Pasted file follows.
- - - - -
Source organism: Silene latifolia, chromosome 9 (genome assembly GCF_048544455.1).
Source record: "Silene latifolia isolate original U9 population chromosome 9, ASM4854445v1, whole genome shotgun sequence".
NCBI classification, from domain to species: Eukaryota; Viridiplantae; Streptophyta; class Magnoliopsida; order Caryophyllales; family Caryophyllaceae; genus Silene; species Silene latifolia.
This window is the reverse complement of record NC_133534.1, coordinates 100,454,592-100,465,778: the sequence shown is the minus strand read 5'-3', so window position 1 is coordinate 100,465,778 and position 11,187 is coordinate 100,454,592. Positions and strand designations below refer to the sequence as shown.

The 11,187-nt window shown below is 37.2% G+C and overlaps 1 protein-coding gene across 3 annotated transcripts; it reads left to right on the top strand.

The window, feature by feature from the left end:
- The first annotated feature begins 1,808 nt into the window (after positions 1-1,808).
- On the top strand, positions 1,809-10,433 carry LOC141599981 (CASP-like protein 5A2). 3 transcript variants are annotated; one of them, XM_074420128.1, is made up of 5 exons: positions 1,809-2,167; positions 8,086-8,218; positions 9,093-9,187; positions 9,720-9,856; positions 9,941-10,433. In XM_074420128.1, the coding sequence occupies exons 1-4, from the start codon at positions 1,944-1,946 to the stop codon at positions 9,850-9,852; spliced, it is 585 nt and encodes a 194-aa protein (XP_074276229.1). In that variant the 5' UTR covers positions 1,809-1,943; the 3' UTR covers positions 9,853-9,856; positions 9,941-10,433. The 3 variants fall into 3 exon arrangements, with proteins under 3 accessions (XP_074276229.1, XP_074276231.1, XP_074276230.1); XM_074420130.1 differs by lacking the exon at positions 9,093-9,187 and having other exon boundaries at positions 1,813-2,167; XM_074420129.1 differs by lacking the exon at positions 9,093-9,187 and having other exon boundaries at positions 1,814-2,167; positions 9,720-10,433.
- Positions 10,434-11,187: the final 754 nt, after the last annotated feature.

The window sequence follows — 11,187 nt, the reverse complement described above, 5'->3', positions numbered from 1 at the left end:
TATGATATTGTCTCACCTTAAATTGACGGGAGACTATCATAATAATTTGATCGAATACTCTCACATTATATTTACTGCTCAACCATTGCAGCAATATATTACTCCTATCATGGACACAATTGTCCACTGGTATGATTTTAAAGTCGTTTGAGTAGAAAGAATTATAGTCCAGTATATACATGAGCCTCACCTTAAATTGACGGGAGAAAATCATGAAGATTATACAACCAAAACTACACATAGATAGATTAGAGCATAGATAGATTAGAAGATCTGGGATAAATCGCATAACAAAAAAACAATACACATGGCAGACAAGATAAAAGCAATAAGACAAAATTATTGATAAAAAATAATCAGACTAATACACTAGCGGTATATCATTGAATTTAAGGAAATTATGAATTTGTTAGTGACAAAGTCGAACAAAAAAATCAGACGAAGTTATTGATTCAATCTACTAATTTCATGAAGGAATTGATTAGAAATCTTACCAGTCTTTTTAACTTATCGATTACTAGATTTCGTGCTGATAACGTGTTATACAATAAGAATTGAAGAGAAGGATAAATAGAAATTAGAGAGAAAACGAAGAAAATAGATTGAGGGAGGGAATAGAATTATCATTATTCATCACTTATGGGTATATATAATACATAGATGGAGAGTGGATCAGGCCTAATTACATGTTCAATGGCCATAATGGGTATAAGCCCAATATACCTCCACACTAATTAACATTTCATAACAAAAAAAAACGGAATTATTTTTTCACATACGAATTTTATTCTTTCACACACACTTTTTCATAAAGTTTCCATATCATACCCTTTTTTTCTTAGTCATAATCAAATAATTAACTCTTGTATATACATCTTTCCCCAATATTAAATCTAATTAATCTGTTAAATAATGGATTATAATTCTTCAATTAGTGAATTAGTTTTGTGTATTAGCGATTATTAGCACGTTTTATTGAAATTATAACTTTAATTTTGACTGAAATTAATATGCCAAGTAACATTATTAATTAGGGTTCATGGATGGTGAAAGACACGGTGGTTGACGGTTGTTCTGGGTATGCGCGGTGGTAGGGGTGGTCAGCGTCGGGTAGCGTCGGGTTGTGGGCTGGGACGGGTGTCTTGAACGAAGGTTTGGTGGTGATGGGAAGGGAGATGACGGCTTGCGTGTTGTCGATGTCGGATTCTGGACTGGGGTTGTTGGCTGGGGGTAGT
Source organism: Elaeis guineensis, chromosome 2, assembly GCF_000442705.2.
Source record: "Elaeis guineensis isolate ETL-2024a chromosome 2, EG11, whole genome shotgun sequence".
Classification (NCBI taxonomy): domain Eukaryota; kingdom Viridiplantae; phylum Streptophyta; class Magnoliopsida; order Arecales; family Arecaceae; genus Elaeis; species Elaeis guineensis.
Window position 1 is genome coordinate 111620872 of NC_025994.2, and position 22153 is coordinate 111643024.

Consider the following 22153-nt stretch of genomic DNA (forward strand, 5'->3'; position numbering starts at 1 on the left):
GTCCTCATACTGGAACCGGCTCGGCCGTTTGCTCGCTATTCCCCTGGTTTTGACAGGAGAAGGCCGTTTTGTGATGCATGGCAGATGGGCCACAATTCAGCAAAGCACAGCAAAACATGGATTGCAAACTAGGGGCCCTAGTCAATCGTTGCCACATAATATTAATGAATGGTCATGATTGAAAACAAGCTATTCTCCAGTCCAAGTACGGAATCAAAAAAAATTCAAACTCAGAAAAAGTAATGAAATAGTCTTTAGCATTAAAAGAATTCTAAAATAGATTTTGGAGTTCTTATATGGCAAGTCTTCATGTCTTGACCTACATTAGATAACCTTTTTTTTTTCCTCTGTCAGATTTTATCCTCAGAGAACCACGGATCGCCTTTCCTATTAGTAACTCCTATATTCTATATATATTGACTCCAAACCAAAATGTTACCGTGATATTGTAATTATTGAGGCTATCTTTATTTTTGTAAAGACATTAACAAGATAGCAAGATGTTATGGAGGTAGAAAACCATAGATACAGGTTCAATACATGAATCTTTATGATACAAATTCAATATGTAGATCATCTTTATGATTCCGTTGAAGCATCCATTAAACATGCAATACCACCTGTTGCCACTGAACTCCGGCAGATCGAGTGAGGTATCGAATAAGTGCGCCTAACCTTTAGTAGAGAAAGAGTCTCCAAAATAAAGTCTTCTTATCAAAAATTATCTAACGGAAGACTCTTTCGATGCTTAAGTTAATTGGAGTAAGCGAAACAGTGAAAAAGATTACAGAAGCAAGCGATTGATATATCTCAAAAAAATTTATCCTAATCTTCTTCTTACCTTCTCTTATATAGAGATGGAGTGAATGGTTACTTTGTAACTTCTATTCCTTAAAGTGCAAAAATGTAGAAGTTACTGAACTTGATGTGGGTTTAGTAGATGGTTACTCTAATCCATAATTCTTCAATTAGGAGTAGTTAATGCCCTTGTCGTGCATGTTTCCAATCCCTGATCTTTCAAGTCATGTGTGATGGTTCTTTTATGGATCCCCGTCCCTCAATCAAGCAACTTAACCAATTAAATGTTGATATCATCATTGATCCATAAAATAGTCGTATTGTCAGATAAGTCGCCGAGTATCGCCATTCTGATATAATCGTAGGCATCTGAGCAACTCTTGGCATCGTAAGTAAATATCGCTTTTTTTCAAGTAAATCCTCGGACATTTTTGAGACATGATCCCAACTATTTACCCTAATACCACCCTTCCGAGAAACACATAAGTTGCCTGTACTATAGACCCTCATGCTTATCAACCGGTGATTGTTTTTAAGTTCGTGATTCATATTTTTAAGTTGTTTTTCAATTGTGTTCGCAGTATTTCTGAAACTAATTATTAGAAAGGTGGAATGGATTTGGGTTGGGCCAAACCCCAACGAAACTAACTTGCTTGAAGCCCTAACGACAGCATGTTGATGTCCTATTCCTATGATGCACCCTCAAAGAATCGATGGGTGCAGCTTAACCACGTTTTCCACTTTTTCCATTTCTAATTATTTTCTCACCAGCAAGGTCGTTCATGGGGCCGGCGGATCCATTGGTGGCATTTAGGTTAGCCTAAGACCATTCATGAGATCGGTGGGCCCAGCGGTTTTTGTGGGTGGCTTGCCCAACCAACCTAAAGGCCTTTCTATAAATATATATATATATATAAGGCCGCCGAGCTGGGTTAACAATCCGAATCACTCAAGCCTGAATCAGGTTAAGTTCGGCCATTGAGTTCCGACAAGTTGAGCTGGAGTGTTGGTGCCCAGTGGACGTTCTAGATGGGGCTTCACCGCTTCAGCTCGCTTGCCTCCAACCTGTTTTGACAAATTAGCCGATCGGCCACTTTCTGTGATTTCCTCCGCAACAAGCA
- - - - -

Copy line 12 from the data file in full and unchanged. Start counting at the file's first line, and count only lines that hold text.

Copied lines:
Source organism: Elaeis guineensis, chromosome 2, assembly GCF_000442705.2.